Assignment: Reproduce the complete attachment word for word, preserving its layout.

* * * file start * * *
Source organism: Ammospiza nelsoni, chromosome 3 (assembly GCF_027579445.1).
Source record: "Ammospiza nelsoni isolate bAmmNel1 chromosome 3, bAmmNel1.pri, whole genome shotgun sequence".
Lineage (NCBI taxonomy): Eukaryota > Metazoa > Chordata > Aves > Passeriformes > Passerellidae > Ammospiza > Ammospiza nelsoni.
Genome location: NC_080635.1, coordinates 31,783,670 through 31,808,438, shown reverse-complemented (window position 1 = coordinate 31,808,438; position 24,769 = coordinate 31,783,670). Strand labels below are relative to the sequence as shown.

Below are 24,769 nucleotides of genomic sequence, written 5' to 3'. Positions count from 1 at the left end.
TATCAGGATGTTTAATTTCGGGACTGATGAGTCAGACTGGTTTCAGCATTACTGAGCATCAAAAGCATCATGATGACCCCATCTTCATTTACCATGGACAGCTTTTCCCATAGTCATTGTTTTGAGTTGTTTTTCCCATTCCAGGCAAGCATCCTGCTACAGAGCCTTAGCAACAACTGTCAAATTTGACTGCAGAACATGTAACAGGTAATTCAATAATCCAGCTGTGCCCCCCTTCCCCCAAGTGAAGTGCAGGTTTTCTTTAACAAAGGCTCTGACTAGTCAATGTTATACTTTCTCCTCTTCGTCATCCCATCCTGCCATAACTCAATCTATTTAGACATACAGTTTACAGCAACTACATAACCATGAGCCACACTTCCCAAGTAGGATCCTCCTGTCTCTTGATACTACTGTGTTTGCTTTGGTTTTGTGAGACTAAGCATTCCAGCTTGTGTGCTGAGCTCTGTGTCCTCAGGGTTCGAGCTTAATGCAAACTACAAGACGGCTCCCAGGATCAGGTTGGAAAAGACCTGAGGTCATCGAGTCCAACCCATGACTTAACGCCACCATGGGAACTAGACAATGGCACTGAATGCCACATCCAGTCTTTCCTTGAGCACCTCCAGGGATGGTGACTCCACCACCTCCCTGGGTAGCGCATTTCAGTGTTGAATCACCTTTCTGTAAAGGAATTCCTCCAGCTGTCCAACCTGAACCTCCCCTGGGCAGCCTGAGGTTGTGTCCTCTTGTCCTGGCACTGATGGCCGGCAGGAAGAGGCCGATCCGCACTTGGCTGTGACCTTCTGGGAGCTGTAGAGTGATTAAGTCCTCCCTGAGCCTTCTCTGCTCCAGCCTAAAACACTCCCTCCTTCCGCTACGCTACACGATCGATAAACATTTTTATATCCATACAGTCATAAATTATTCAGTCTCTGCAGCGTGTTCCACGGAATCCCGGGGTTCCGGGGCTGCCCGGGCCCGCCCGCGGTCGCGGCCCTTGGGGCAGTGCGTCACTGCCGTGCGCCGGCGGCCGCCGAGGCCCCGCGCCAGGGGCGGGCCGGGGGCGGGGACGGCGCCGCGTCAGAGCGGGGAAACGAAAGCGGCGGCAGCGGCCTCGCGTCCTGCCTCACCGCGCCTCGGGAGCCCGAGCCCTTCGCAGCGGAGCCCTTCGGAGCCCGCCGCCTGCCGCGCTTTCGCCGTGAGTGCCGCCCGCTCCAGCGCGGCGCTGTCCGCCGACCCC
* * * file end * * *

Source organism: Ammospiza nelsoni, chromosome 3 (assembly GCF_027579445.1).
Source record: "Ammospiza nelsoni isolate bAmmNel1 chromosome 3, bAmmNel1.pri, whole genome shotgun sequence".
Lineage (NCBI taxonomy): Eukaryota > Metazoa > Chordata > Aves > Passeriformes > Passerellidae > Ammospiza > Ammospiza nelsoni.
Genome location: NC_080635.1, coordinates 31,783,670 through 31,808,438, shown reverse-complemented (window position 1 = coordinate 31,808,438; position 24,769 = coordinate 31,783,670). Strand labels below are relative to the sequence as shown.

Below are 24,769 nucleotides of genomic sequence, written 5' to 3'. Positions count from 1 at the left end.
TATCAGGATGTTTAATTTCGGGACTGATGAGTCAGACTGGTTTCAGCATTACTGAGCATCAAAAGCATCATGATGACCCCATCTTCATTTACCATGGACAGCTTTTCCCATAGTCATTGTTTTGAGTTGTTTTTCCCATTCCAGGCAAGCATCCTGCTACAGAGCCTTAGCAACAACTGTCAAATTTGACTGCAGAACATGTAACAGGTAATTCAATAATCCAGCTGTGCCCCCCTTCCCCCAAGTGAAGTGCAGGTTTTCTTTAACAAAGGCTCTGACTAGTCAATGTTATACTTTCTCCTCTTCGTCATCCCATCCTGCCATAACTCAATCTATTTAGACATACAGTTTACAGCAACTACATAACCATGAGCCACACTTCCCAAGTAGGATCCTCCTGTCTCTTGATACTACTGTGTTTGCTTTGGTTTTGTGAGACTAAGCATTCCAGCTTGTGTGCTGAGCTCTGTGTCCTCAGGGTTCGAGCTTAATGCAAACTACAAGACGGCTCCCAGGATCAGGTTGGAAAAGACCTGAGGTCATCGAGTCCAACCCATGACTTAACGCCACCATGGGAACTAGACAATGGCACTGAATGCCACATCCAGTCTTTCCTTGAGCACCTCCAGGGATGGTGACTCCACCACCTCCCTGGGTAGCGCATTTCAGTGTTGAATCACCTTTCTGTAAAGGAATTCCTCCAGCTGTCCAACCTGAACCTCCCCTGGGCAGCCTGAGGTTGTGTCCTCTTGTCCTGGCACTGATGGCCGGCAGGAAGAGGCCGATCCGCACTTGGCTGTGACCTTCTGGGAGCTGTAGAGTGATTAAGTCCTCCCTGAGCCTTCTCTGCTCCAGCCTAAAACACTCCCTCCTTCCGCTACGCTACACGATCGATAAACATTTTTATATCCATACAGTCATAAATTATTCAGTCTCTGCAGCGTGTTCCACGGAATCCCGGGGTTCCGGGGCTGCCCGGGCCCGCCCGCGGTCGCGGCCCTTGGGGCAGTGCGTCACTGCCGTGCGCCGGCGGCCGCCGAGGCCCCGCGCCAGGGGCGGGCCGGGGGCGGGGACGGCGCCGCGTCAGAGCGGGGAAACGAAAGCGGCGGCAGCGGCCTCGCGTCCTGCCTCACCGCGCCTCGGGAGCCCGAGCCCTTCGCAGCGGAGCCCTTCGGAGCCCGCCGCCTGCCGCGCTTTCGCCGTGAGTGCCGCCCGCTCCAGCGCGGCGCTGTCCGCCGACCCC